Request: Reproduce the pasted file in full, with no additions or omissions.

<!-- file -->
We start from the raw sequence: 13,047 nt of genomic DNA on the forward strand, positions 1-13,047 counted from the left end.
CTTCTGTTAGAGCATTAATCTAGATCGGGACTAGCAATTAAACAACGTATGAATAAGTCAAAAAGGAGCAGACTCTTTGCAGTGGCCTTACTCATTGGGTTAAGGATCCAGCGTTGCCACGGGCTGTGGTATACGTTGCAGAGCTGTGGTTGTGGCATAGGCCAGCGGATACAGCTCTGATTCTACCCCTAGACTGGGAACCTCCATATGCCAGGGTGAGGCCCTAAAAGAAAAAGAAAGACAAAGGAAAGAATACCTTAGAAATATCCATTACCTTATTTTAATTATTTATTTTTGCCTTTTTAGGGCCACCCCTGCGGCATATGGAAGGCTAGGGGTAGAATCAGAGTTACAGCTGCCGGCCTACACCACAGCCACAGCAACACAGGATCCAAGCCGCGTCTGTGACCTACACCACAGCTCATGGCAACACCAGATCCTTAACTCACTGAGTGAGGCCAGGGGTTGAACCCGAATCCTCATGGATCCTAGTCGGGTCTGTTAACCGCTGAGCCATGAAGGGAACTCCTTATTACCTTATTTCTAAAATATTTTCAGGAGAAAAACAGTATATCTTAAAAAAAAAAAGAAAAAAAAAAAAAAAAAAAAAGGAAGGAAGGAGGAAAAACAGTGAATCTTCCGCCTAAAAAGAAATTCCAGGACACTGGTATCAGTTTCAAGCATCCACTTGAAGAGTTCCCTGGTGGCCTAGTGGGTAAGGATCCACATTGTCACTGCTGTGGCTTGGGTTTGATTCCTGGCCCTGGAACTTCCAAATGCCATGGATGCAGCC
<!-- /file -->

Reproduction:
We start from the raw sequence: 13,047 nt of genomic DNA on the forward strand, positions 1-13,047 counted from the left end.
CTTCTGTTAGAGCATTAATCTAGATCGGGACTAGCAATTAAACAACGTATGAATAAGTCAAAAAGGAGCAGACTCTTTGCAGTGGCCTTACTCATTGGGTTAAGGATCCAGCGTTGCCACGGGCTGTGGTATACGTTGCAGAGCTGTGGTTGTGGCATAGGCCAGCGGATACAGCTCTGATTCTACCCCTAGACTGGGAACCTCCATATGCCAGGGTGAGGCCCTAAAAGAAAAAGAAAGACAAAGGAAAGAATACCTTAGAAATATCCATTACCTTATTTTAATTATTTATTTTTGCCTTTTTAGGGCCACCCCTGCGGCATATGGAAGGCTAGGGGTAGAATCAGAGTTACAGCTGCCGGCCTACACCACAGCCACAGCAACACAGGATCCAAGCCGCGTCTGTGACCTACACCACAGCTCATGGCAACACCAGATCCTTAACTCACTGAGTGAGGCCAGGGGTTGAACCCGAATCCTCATGGATCCTAGTCGGGTCTGTTAACCGCTGAGCCATGAAGGGAACTCCTTATTACCTTATTTCTAAAATATTTTCAGGAGAAAAACAGTATATCTTAAAAAAAAAAAGAAAAAAAAAAAAAAAAAAAAAGGAAGGAAGGAGGAAAAACAGTGAATCTTCCGCCTAAAAAGAAATTCCAGGACACTGGTATCAGTTTCAAGCATCCACTTGAAGAGTTCCCTGGTGGCCTAGTGGGTAAGGATCCACATTGTCACTGCTGTGGCTTGGGTTTGATTCCTGGCCCTGGAACTTCCAAATGCCATGGATGCAGCC